'A Source of Innocent Merriment in an Object all Sublime': A Critical Appraisal of the Choral Works of Sir Arthur Sullivan.


This thesis seeks to give a full assessment of a surprisingly and much neglected area of academic research - the Choral music of Sir Arthur Sullivan - over a period of 36 years from Kenilworth (1864) to the setting of the Te Deum (1900), written during the Boar War and the year of his death. Although not extensive, the list of Sullivan's choral music reveals that he was not only drawn to the idiom of choral music but that he exercised no less of his creative imagination in their gestation and performance than he did in his more famous and exalted theatrical works. Indeed, the list exhibits an impressive variety of sub-genres ranging from the masque, the Te Deum, the oratorio and the sacred drama to the dramatic cantata. Here the originality and coherence of these works are assessed analytically and critically within the context of the development of Sullivan's career (with particular emphasis on his conductorship of the Leeds Triennial Festival) and the composer's style. In addition the works are studied in conjunction with an appraisal of Sullivan's own particular brand of eclecticism, his creative approach to choral forms, and his instinctive empathy with the stage in which we see an individual melange of Teutonic influences (of Schubert, Mendelssohn, Schumann and, later, early Wagner), those of the French (namely Offenbach and Gounod) and Italian theatres (Rossini, Donizetti and Verdi), not to mention the impact of English dramatic music and of Sullivan's own Savoy operas. Indeed, one of the central elements of the thesis examines the very aesthetic nature of the choral works within the perspective of Sullivan's dramatic predilections and, notwithstanding the self-evident differences between choral music and opera, to what extent his choral music crossed the boundaries of these dissimilar idioms. Finally, the choral works are also considered within the controversial and complex context of Sullivan's own reception among his peers and critics, and how his role as an 'outsider' and as a composer who 'squandered his talents' affected the perception of his 'serious' works within a choral world dominated by Teutonic symphonic values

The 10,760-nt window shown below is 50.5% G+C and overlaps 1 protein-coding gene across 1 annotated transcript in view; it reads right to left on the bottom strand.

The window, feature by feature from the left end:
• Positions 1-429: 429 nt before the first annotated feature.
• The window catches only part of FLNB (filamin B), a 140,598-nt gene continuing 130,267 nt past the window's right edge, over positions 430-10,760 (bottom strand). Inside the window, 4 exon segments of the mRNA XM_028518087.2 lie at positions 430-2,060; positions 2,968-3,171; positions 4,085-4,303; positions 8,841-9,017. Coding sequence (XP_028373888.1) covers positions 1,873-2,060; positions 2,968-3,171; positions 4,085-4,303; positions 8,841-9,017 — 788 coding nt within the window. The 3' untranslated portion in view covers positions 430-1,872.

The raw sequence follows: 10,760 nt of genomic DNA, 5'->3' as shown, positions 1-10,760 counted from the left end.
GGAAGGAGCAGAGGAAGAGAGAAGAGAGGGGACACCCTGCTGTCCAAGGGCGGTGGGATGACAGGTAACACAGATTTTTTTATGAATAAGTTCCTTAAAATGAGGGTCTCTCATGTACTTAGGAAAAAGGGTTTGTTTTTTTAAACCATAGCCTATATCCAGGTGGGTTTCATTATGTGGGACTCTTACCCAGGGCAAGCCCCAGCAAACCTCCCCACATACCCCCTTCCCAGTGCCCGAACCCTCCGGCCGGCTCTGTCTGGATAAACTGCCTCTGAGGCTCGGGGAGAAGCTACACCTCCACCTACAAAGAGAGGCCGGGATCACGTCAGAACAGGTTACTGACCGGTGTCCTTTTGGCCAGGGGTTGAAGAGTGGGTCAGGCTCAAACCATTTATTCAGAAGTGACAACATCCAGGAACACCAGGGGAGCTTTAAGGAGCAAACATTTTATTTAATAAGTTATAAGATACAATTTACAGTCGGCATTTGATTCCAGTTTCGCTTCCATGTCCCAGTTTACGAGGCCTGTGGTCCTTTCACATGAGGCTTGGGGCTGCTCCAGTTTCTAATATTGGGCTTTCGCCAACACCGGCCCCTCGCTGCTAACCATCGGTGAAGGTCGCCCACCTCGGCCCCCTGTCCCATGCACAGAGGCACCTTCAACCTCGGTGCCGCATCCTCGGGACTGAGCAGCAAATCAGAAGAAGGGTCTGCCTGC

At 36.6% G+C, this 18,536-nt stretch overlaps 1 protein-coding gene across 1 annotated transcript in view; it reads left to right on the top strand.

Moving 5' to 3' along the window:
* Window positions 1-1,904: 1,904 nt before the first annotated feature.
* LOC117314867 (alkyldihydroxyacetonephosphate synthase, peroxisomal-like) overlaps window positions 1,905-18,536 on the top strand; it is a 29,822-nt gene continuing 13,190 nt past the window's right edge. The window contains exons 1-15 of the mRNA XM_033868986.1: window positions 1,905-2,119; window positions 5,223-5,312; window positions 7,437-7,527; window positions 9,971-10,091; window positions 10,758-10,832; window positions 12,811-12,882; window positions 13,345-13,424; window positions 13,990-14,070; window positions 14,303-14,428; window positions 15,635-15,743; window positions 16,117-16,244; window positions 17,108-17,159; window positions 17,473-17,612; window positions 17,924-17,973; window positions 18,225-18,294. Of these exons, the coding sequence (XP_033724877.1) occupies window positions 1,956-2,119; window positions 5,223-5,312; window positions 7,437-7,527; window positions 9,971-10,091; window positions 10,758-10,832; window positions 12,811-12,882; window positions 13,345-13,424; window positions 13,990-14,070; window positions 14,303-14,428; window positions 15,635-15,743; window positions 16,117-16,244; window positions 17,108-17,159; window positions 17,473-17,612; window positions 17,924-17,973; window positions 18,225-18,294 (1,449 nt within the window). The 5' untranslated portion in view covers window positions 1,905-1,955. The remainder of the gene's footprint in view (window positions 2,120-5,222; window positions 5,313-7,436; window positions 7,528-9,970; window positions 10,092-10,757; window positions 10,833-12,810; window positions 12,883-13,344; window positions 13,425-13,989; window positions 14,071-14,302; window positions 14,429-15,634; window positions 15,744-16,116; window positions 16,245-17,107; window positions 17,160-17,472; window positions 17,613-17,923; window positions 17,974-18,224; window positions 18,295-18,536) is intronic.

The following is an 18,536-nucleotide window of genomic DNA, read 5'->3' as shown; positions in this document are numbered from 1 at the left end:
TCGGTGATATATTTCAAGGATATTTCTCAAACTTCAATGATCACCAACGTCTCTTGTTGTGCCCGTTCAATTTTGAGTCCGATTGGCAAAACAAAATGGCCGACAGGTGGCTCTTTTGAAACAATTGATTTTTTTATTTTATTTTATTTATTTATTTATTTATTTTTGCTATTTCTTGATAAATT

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Durham e-Theses

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